I will pull down my barns, and build greater; and there will I bestow all my fruits and my goods. And I will say to my soul, Soul, thou hast much goods laid up for many years; take thine ease, eat, drink, and be merry. But God said unto him, Thou fool, this night thy soul shall be required of thee: then whose shall those things be, which thou hast provided? So is he that layeth up treasure for himself, and is not rich toward God.@Luke 12:18–21
portrait
John Newton (1725–1807)

John New­ton, Ol­ney Hymns (Lon­don: W. Ol­iv­er, 1779), Book 1, num­ber 102. The world­ling.

Hun­nys, me­lo­dy from Se­ven Sobs of a Sor­row­ful Soul, 1585 (🔊 pdf nwc).

My barns are full, my stores increase,
And now, for many years,
Soul, eat and drink, and take thine ease,
Secure from wants and fears.

Thus while a worldling boasted once,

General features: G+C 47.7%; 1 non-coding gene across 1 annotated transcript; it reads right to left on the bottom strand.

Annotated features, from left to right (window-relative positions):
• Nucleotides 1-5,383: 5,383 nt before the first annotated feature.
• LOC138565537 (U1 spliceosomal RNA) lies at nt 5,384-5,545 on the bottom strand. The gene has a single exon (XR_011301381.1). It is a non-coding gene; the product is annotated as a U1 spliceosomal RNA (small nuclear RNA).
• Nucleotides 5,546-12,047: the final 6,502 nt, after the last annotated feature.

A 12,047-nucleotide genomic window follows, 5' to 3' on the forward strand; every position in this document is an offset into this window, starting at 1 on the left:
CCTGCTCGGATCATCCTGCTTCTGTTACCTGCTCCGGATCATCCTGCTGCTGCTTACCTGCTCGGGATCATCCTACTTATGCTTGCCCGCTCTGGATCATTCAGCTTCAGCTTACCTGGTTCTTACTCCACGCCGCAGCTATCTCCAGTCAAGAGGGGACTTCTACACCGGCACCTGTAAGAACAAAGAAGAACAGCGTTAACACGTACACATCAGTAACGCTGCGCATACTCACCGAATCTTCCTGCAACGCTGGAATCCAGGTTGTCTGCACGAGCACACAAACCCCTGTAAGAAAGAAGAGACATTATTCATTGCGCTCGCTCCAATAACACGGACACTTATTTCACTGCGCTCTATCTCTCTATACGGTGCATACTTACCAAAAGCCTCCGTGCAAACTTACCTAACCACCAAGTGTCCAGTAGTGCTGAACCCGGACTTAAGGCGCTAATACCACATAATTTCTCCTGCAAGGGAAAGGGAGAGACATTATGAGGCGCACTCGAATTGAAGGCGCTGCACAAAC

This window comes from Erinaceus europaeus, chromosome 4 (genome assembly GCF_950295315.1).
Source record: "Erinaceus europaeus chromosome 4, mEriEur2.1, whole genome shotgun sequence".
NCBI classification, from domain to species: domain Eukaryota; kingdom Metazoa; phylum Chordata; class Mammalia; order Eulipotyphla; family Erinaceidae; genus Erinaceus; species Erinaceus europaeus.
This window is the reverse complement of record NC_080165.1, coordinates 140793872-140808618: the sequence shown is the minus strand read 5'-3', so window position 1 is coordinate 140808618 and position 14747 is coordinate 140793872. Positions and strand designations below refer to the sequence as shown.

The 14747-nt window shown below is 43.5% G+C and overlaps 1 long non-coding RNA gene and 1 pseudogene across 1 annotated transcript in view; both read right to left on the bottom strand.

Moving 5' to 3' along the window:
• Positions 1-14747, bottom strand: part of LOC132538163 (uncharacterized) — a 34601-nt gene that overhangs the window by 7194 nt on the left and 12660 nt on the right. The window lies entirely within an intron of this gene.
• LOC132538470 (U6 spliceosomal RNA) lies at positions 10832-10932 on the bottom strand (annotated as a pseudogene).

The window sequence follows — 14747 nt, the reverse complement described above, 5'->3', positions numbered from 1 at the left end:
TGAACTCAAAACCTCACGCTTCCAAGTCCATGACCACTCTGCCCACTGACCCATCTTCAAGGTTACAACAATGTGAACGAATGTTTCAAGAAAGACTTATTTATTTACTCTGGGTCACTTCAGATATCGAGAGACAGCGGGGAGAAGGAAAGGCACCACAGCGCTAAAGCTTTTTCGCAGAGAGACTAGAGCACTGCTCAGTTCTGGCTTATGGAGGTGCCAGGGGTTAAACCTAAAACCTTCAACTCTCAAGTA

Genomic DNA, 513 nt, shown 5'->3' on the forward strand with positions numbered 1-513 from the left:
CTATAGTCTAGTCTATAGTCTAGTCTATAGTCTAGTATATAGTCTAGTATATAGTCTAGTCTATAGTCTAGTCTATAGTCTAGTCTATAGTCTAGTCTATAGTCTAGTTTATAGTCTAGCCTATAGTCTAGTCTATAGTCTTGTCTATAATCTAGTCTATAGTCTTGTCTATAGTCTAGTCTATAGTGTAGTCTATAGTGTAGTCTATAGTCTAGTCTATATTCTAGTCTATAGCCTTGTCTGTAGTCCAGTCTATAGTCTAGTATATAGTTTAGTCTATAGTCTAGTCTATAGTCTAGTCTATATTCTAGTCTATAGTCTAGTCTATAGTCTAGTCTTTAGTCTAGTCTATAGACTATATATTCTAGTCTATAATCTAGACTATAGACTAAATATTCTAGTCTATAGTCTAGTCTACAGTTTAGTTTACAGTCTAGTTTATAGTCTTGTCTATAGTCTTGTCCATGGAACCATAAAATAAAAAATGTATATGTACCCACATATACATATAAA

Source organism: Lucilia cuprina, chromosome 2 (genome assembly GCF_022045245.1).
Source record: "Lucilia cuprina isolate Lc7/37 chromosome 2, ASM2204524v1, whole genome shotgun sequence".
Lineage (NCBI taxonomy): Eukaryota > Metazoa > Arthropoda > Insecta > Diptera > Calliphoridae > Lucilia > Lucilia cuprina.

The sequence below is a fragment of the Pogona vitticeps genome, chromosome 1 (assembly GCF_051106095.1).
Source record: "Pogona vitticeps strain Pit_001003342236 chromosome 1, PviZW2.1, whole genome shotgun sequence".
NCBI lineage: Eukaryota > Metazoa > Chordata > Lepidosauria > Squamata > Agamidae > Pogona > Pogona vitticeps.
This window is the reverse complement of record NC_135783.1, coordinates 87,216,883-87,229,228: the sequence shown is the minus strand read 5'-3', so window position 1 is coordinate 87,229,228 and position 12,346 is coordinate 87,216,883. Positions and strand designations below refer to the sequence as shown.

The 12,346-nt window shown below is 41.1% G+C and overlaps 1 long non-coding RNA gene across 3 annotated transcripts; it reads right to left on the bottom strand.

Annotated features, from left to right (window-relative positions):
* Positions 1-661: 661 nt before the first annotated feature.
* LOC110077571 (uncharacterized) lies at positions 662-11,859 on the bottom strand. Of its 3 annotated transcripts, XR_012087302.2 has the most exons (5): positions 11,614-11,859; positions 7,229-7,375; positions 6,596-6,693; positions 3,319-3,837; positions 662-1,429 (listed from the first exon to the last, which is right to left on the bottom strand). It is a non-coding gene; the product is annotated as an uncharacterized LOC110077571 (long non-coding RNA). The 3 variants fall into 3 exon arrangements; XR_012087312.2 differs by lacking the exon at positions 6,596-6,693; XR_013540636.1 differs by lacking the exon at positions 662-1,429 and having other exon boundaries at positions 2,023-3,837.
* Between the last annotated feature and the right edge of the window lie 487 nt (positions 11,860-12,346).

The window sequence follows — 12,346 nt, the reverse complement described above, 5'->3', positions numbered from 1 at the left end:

As many now presume;
He heard the Lord Himself pronounce
His sudden, awful doom.

This night, vain fool, thy soul must pass
Into a world unknown;
And who shall then the stores possess
Which thou hast called thine own?

Thus blinded mortals fondly scheme
For happiness below;
Till death disturbs the pleasing dream,
And they awake to woe.

Ah! who can speak the vast dismay
That fills the sinner’s mind;
When torn, by death’s strong hand, away,
He leaves his all behind.

Wretches, who cleave to earthly things,
But are not rich to God;
Their dying hour is full of stings,
And hell their dark abode.

Dear Savior, make us timely wise,
Thy Gospel to attend;
That we may live above the skies,
When this poor life shall end.